I also turned #3 above into an essay geared for a more general audience entitled, “Why I Am Not A ‘Doomer’ “.
I think we exhausted the topic for now. I appreciate Mark. He’s a thoughtful critic and provided an worthy foil for me to develop my ideas.
I was recently talking to someone who works in the areas of both climate collapse and anti-racism. As she was explaining how she she sees these two issues as interconnected, she told me about a workshop she was facilitating recently. About half of the White people gathered kept trying to push the conversation away from White supremacy and toward climate collapse, a topic with which they were apparently more comfortable.*
It’s been said that “it is easier to imagine the end of the world than the end of capitalism”. Apparently, we might now also say, “it is easier to imagine the end of the world than the end of racism”–at least for some White people.Continue reading “Black Lives Matter … to the Planet”
In a 2-part series published at Medium, an engineer does the math (and shows his work) to determine whether solar panels ever offset the energy spent in their creation. Solar panels do create more energy over their lifetime than the amount of energy required to create them. However, in order to be truly “sustainable”, the panels must also offset the harms done in their creation and disposal, as well as enough energy to replace themselves at the end of their lifetime.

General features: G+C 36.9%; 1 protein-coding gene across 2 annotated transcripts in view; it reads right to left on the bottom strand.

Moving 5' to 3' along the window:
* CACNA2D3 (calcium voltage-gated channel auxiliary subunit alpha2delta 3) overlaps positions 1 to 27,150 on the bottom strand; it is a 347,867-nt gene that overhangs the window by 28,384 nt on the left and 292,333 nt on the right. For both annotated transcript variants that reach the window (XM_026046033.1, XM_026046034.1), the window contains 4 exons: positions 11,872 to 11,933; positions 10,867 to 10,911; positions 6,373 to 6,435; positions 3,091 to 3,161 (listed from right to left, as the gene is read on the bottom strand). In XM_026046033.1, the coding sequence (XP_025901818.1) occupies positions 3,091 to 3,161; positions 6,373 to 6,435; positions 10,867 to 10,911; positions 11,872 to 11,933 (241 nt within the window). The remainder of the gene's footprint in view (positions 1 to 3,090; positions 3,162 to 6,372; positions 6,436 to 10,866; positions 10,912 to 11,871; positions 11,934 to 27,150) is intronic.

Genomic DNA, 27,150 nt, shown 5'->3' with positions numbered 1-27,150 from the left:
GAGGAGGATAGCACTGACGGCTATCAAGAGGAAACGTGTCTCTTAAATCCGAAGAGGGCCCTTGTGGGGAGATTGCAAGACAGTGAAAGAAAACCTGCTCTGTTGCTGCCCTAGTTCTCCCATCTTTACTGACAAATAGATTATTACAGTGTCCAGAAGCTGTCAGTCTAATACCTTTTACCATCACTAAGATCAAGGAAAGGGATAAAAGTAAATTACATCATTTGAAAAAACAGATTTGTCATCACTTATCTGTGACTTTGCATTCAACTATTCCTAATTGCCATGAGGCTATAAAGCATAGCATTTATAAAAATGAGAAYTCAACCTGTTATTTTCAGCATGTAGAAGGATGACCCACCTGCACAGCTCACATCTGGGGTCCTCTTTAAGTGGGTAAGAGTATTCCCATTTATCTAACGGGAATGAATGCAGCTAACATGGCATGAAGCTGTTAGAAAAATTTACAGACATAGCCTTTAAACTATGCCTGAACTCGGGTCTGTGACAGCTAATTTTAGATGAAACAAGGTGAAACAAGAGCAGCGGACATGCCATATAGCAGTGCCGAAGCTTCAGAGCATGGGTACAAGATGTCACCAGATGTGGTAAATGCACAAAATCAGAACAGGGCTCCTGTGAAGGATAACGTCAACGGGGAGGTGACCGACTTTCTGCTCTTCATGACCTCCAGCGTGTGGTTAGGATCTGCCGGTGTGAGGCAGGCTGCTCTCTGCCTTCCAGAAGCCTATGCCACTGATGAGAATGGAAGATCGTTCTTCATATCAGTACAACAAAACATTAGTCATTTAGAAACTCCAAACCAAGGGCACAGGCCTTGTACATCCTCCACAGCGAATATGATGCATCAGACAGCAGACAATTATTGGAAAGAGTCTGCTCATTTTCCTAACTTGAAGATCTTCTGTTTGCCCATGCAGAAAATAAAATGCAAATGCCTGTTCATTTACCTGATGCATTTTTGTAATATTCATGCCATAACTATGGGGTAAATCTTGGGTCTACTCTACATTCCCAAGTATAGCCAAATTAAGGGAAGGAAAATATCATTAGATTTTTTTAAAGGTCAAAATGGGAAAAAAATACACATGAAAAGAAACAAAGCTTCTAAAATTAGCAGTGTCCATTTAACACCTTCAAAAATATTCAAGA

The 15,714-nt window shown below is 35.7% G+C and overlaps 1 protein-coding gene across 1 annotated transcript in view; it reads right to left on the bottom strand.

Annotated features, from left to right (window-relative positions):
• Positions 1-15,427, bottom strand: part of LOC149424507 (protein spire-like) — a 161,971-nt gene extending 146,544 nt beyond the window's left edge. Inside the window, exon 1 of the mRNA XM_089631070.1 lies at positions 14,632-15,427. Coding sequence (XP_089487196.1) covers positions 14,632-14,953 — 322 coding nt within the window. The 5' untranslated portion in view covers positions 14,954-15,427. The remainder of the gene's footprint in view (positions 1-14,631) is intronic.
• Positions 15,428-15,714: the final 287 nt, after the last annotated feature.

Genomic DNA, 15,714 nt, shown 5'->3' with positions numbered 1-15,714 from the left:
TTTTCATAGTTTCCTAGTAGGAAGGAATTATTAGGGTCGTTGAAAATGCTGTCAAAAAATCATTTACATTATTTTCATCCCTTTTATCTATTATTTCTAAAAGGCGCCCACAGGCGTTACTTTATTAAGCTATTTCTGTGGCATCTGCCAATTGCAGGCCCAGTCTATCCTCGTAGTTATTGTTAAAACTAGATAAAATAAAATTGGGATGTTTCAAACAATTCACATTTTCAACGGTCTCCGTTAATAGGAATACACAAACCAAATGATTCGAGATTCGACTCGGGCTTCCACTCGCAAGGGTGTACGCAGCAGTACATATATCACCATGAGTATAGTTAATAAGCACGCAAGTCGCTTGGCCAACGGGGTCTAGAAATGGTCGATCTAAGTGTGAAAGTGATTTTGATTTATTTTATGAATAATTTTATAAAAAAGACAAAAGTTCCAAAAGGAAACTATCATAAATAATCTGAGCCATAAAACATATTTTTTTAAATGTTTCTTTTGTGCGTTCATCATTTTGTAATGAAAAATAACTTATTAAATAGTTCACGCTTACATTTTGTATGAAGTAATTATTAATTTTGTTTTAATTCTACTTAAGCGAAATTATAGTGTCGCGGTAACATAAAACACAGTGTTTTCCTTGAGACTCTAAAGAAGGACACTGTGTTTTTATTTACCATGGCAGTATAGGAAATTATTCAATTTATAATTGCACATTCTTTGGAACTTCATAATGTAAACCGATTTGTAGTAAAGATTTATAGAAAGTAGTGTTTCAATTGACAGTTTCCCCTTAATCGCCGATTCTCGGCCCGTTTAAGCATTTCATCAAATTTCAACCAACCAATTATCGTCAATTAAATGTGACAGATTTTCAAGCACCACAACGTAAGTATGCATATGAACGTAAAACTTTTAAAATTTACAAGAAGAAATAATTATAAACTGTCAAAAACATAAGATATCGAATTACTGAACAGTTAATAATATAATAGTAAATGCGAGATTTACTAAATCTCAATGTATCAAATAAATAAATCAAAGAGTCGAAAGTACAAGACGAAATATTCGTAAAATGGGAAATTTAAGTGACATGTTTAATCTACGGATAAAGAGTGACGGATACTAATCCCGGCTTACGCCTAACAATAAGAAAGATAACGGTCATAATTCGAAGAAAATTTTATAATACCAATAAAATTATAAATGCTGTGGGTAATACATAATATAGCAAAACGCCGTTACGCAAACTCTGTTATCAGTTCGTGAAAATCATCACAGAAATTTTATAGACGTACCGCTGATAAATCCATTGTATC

In Part 1, the author concludes not only that solar panels are not sustainable, but that they likely never will be.Continue reading “Are Solar Panels Really Sustainable?”
The Newsletter for AnotherEndoftheWorld.org
This is a (more or less) monthly newsletter for AnotherEndoftheWorld.org where I introduce new friends I have met in the Deep Adaptation community, give an update on current and future projects and essay ideas, and share what I’m currently reading and watching.Continue reading “News from the Other End of the World: July 2020”
This is an excerpt from “Wilderness of Mine Afflictions”, Patrick Farnsworth’s introduction to his newly released book, We Live in the Orbit of Beings Greater Than Us, available for sale at Gods & Radicals Press.
The questions that Patrick raises here are at the center of this this project, Another End of the World of Possible.Continue reading ““What it means to be alive in a time like this” (by Patrick Farnsworth)”
Lesson 4: Civilization does not protect us from violence. Civilization is itself violent.
The violent nature of civilization is everywhere around us, if we are willing to look. In the homelessness of people sitting and standing on city streets. In the shootings of Black men by police. In the burning of the Amazon rainforest. In the poisoning of the drinking water in Flint, Michigan. In almost two decades of American occupation of Afghanistan. In the incarceration of 1 in every 140 people in the U.S. In an industrial agriculture system which destroys biodiversity, topsoil, and human health.Continue reading “What Pirates Taught Me About Anarchism (Anarchism for Civilians series)”